You will have to choose what type of workbench you want to build before you can decide on the wood. There are pros and cons for each, but ultimately it is going to come down to what kinds of projects you intend to use it for in the long run.

Some people prefer to start from scratch and make an entirely original workbench, while others enjoy working from a generic pattern. Below are the most common types of workbenches and their primary characteristics.

  • Woodworking Bench: a typical workbench for woodworking is going to have four legs, a shelf, dog/holdfast holes, vises, and sometimes an additional built-in tool. The top is usually a few inches thick, at least to provide a strong, flat surface for working. You can make this bench out of almost any wood.
  • Cabinet Maker Bench: what sets a cabinet maker bench apart from your typical woodworking bench are the drawers and additional shelves to hold all the tools of the trade. You will want to take your time if you are making one of these, and it will require additional materials, so you do not want to choose a wood that will be too expensive or difficult to get in large quantities.
  • Simple Backboard Bench: a backboard bench is by far the easiest one to build. It has a tabletop, backboard for storing your tools, and a shelf underneath. You can add on a vise, but for the most part, it is a large table for working on smaller DIY projects. This can be made from pretty much any wood.
  • Portable Bench: if you tend to do smaller projects around the house or in the field, then a sturdy portable option might be right for you. They usually fold down to a size that will easily fit in a trunk for transport. There are many designs to choose from, and you can go intricate or make a straightforward folding workbench with no bells or whistles. You will want to use woods that are not too heavy.

What Additional Accessories Can You Add To Your Workbench?

When you are adding DIY tools, additional storage features, or other items to your workbench, you want to make sure you do not miss out on the following useful accessories.

  • Magnetic strip for storing tools
  • Portable and lighter benches can benefit from having castor wheels on the legs
  • Built-in power strip
  • Clamp track along the edge
  • Various hooks for storage and attaching cords or other tools
  • A light source of some kind like an adjustable lamp to help you get light where you need it during projects

How Thick Should You Make Your Workbench Top?

As a general rule, 2.5″ – 3″ inches (62.5mm – 75mm) is the ideal thickness for a workbench top. This thickness is usually achieved by gluing together layers of wood and providing the strongest top.

You do not want your workbench top to be too thick. Usually, your workbench top is made from the same material as the bench frame. However, some other common materials for workbench tops include the following.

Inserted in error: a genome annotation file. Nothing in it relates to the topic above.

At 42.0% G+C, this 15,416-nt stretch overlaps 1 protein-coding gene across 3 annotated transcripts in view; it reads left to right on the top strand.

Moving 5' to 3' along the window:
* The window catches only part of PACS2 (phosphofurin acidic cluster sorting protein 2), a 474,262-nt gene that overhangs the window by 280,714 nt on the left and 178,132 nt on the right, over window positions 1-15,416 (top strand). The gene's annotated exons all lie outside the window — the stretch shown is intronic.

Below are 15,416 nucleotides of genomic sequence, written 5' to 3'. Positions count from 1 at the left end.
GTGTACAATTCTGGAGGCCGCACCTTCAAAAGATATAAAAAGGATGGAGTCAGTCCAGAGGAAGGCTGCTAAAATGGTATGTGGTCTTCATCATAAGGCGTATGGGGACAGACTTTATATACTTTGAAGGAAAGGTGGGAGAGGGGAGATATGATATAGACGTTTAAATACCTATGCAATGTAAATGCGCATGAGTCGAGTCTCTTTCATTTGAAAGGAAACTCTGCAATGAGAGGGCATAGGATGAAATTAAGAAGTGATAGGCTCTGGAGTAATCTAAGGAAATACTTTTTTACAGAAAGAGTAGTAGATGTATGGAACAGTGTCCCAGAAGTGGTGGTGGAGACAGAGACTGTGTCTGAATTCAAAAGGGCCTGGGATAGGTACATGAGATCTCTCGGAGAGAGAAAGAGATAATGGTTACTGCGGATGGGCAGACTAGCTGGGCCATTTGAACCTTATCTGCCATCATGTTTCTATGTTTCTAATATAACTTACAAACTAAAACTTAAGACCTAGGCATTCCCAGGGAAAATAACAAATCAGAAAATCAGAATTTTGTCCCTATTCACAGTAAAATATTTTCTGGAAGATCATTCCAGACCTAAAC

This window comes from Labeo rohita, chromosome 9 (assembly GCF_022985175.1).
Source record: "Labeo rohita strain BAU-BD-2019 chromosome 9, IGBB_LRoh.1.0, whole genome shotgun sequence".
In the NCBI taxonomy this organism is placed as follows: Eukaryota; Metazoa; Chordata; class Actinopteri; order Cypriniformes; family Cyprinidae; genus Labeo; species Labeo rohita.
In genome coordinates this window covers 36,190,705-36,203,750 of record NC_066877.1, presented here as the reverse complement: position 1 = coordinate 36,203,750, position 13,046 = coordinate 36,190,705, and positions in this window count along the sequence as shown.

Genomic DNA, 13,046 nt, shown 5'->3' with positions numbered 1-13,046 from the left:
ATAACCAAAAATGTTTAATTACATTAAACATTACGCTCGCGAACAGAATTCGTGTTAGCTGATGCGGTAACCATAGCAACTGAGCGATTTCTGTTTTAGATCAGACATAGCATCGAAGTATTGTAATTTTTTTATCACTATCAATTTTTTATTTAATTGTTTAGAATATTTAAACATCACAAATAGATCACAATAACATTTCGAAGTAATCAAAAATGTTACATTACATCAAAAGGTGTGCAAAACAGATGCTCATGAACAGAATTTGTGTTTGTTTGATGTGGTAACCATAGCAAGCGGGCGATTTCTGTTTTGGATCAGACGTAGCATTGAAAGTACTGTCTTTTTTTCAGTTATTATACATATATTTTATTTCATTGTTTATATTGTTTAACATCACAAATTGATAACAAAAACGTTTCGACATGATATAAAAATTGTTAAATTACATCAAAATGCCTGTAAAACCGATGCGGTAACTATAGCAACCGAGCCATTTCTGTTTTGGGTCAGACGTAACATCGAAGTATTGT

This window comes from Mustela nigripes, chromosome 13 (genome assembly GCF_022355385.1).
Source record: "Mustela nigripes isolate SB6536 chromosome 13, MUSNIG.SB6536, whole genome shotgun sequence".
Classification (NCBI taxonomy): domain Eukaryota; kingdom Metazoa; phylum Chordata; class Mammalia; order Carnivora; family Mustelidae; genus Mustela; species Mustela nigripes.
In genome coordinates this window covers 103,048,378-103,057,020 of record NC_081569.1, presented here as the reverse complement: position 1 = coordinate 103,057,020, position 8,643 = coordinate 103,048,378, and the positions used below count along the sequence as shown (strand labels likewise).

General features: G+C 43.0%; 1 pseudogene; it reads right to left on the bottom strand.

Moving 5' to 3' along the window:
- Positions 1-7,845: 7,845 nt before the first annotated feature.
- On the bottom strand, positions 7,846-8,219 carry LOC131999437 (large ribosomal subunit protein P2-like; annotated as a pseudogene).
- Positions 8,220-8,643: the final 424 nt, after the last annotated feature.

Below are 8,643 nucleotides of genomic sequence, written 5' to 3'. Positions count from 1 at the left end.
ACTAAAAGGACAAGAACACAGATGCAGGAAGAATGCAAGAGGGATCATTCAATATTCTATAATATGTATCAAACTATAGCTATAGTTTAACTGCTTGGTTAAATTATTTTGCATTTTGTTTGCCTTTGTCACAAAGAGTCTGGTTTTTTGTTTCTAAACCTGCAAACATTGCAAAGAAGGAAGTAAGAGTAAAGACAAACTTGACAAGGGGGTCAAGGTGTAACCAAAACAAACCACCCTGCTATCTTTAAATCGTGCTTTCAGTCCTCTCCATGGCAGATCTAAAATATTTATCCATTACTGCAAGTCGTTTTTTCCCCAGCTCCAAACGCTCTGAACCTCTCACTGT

• Phenolic Board
  • Softwood Plywood
  • Marine Grade Plywood
  • Baltic Birch
  • Medium-Density Fibreboard (MDF)
  • Appleply

I highly recommend MDF as the top material because it is durable, very flat, and easy to layer to reach your preferred thickness. There are a few downsides to using it, though, and you can learn more about them in the section below, where I go over the pros and cons of MDF. See my tips on how to screw MDF without splitting.

Should There Be An Overhang Around The Edges Of The Workbench Top?

A common overhang is 4″ inches (100mm) which be helpful if using clamps to hold things down although this is entirely at your discretion.

The width of your workbench top should be taken into account when you measure your workspace to make sure you have enough room to move around if you are adding several inches to three of the sides.

Is Pine Too Soft For A Workbench?

Pine may not be the best choice for a workbench that requires durability and stability. Due to its softer nature, pine is more prone to denting, scratching, and general wear and tear, especially when subjected to heavy use or pressure.

I have found that mortise and tenon joints in a workbench have sometimes loosened due to the softwood fibers compressing.

How Thick Should Workbench Legs Be?

As a general guideline, workbench legs are commonly made with lumber ranging from 2 to 4 inches (50-100mm) in thickness.

Thicker legs provide greater stability and strength, making them suitable for heavy-duty applications or workbenches that will support substantial weight. Thinner legs, on the other hand, may be suitable for lighter projects or workbenches that require more mobility and flexibility.

What Is The Best Wood For A Butcher Block Workbench?

One of the most commonly used woods for butcher block workbenches is hard maple. Hard maple has a tight grain structure and is incredibly hard, making it resistant to cuts, scratches, and dents. It also has natural antimicrobial properties, which are crucial for maintaining a hygienic work surface.

Another excellent option is beech wood, which shares similar qualities with hard maple, including its hardness and resistance to moisture.

Both hard maple and beech wood are preferred for butcher block workbenches due to their durability, ability to withstand heavy use, and ability to provide a safe and sanitary surface for food preparation.